Friday, August 31, 2012

Now that fall classes have begun, the campus is once again buzzing with activity. As the Division begins to tackle new project requests for the academic year, it's the perfect opportunity to review some of the accomplishments and recent changes to our project management program.

We're pleased to share a narrated video presentation (running time approx. 7 minutes) with some important updates about our program.

Project Management Update September 2012

Please contact Peter Mosinskis at peter.mosinskis@csuci.edu with any questions.

Friday, February 10, 2012

A few weeks ago, we published and distributed Part 2 of our annual report to Division employees. Part 2 focuses on the employee perspective of our project & portfolio management program, and is available to University employees upon request; please contact Peter Mosinskis at peter.mosinskis@csuci.edu to request a copy.

It's always a challenge to launch a new program. For our young IT organization, formal project and portfolio management practices represent a big cultural shift. While some IT operations are still starting up, on the whole our organization has matured significantly over the past 10 years. As we have matured, we have slowly moved from a reactive organization that constantly put out fires to one that is more measured, thoughtful, strategic and ultimately more proactive about how academic and information technology solutions are deployed to the campus community and supported by IT operations.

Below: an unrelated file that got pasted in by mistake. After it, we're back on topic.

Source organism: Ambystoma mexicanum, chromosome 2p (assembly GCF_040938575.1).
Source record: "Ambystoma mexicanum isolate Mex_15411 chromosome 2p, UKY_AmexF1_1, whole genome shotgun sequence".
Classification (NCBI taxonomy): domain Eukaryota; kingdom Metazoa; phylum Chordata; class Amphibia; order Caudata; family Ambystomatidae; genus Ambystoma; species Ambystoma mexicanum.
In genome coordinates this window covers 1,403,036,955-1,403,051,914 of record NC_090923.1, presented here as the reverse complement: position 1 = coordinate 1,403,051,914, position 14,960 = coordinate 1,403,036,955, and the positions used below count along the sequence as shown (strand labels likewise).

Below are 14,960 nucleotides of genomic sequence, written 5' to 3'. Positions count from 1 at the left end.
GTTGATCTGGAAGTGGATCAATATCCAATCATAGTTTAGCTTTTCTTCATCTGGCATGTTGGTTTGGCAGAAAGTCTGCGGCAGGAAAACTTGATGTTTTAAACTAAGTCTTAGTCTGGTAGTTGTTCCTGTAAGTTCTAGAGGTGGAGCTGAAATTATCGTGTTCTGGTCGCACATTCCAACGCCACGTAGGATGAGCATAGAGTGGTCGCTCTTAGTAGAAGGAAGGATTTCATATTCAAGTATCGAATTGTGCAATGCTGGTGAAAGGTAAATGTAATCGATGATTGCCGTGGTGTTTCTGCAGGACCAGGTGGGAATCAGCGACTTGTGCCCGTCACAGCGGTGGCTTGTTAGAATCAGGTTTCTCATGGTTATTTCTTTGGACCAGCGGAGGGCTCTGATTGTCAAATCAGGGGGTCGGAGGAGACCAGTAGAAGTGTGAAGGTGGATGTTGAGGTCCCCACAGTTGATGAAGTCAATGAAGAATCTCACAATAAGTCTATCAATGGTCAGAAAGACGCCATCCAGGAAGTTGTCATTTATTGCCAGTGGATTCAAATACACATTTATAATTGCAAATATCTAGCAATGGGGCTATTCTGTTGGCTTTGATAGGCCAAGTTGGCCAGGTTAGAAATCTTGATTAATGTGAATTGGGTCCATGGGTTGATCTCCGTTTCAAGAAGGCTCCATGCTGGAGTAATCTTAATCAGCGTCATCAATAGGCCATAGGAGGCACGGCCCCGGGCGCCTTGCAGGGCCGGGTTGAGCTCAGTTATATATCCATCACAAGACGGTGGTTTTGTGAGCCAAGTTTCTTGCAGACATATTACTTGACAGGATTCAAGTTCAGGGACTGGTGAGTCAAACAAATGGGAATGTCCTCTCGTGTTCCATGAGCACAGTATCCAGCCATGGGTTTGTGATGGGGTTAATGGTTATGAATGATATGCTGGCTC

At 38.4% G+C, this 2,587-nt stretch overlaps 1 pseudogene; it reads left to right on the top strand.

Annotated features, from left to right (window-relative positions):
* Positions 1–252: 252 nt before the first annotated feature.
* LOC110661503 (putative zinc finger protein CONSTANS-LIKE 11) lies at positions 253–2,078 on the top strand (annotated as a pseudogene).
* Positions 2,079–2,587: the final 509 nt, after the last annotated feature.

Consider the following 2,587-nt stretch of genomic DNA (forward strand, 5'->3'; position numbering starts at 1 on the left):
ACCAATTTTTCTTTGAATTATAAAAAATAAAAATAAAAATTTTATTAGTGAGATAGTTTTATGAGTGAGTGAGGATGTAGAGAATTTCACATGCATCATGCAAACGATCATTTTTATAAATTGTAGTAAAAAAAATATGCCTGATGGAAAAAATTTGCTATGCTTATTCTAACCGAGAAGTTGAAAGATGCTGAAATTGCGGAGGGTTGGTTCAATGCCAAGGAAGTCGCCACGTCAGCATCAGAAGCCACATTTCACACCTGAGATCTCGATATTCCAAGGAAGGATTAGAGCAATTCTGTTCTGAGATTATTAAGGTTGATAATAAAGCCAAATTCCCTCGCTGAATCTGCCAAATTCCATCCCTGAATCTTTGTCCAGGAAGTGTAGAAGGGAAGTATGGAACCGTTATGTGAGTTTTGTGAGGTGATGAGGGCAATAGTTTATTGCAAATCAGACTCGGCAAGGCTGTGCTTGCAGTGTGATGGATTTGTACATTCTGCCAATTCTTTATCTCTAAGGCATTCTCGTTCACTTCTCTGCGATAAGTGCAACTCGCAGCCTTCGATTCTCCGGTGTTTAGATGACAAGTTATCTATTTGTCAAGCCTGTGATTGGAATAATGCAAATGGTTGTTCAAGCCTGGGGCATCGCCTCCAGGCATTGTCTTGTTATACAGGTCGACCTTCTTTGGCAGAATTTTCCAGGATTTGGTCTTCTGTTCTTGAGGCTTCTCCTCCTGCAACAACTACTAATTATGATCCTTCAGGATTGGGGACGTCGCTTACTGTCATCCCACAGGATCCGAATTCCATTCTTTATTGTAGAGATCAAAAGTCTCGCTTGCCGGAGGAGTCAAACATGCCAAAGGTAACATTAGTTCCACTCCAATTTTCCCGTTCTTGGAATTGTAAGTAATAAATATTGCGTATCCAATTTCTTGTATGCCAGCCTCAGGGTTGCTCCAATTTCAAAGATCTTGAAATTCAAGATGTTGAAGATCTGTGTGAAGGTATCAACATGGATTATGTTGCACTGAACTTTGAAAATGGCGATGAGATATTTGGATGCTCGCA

The results of our employee evaluation reflect how important it is to ensure that your IT project approach matches up with your level of organizational maturity. In our employee survey, we observed a moderate reception of the formal project processes and forms we implemented over the last year.  I believe these results reinforce the importance of low start-up cost and low barrier-of-entry to establishing formal project and portfolio management practices in a growing organization, as well as the challenges brought on by the resulting cultural shift.

One major area where we need to improve is how we get the word out about our projects and our project processes. Over the next year we will focus on improving visibility of these areas.

Monday, December 5, 2011

We've recently completed and sent an annual report about the first year of our project and portfolio management program to Division staff and key campus stakeholders. 

The report is presented as a 14-minute narrated presentation. It discusses the goals, successes and challenges of the program from the perspective of our customers, and summarizes the feedback that campus stakeholders provided to us a questionnaire sent at the end of September.